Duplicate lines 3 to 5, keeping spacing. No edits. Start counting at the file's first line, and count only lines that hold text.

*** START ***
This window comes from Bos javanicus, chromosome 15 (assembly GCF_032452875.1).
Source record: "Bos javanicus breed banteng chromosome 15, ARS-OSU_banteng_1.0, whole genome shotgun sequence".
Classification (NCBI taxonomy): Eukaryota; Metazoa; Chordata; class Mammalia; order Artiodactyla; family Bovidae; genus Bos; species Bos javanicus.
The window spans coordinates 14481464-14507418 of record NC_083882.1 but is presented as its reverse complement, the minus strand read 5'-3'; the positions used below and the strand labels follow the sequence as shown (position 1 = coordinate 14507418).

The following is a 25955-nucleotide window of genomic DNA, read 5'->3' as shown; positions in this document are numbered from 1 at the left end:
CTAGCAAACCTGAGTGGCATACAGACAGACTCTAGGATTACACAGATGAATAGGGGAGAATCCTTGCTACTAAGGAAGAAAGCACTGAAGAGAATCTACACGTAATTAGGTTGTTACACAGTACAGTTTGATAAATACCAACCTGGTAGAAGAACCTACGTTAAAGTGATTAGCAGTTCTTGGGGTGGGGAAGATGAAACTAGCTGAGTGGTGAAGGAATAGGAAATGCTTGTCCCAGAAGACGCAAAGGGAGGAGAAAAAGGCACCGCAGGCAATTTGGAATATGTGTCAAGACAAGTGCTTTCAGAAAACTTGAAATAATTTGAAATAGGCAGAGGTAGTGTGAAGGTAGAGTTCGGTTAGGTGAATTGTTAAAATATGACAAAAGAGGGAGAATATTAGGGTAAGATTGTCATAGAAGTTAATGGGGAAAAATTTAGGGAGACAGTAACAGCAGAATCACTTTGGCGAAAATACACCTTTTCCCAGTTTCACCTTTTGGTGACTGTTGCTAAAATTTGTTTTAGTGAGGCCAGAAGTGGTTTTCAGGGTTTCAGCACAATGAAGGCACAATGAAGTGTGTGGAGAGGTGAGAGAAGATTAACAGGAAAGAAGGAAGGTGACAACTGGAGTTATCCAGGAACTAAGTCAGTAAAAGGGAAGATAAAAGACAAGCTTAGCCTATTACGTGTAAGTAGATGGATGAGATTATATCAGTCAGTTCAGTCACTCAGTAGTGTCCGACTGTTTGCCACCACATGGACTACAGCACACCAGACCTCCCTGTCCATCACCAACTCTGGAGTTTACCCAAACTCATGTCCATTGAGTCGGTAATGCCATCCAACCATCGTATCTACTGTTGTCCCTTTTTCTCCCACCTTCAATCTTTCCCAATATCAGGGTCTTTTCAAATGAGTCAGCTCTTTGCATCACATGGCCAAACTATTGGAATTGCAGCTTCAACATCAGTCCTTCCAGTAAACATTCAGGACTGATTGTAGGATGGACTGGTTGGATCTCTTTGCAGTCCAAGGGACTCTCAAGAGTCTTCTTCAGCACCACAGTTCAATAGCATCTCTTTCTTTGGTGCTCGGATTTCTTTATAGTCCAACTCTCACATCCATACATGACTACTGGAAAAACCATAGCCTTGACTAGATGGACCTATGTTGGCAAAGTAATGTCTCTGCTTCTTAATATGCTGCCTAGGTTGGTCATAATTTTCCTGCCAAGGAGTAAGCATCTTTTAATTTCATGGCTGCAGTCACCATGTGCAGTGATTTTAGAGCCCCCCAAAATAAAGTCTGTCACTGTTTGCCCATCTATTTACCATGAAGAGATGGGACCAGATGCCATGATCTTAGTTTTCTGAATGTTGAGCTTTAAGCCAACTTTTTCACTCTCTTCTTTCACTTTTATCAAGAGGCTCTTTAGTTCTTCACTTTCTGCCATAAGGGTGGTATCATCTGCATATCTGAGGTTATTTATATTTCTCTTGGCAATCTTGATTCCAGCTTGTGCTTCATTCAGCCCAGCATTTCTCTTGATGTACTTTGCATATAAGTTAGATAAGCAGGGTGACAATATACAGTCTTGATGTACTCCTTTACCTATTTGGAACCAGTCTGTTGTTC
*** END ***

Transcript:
Classification (NCBI taxonomy): Eukaryota; Metazoa; Chordata; class Mammalia; order Artiodactyla; family Bovidae; genus Bos; species Bos javanicus.
The window spans coordinates 14481464-14507418 of record NC_083882.1 but is presented as its reverse complement, the minus strand read 5'-3'; the positions used below and the strand labels follow the sequence as shown (position 1 = coordinate 14507418).

The following is a 25955-nucleotide window of genomic DNA, read 5'->3' as shown; positions in this document are numbered from 1 at the left end: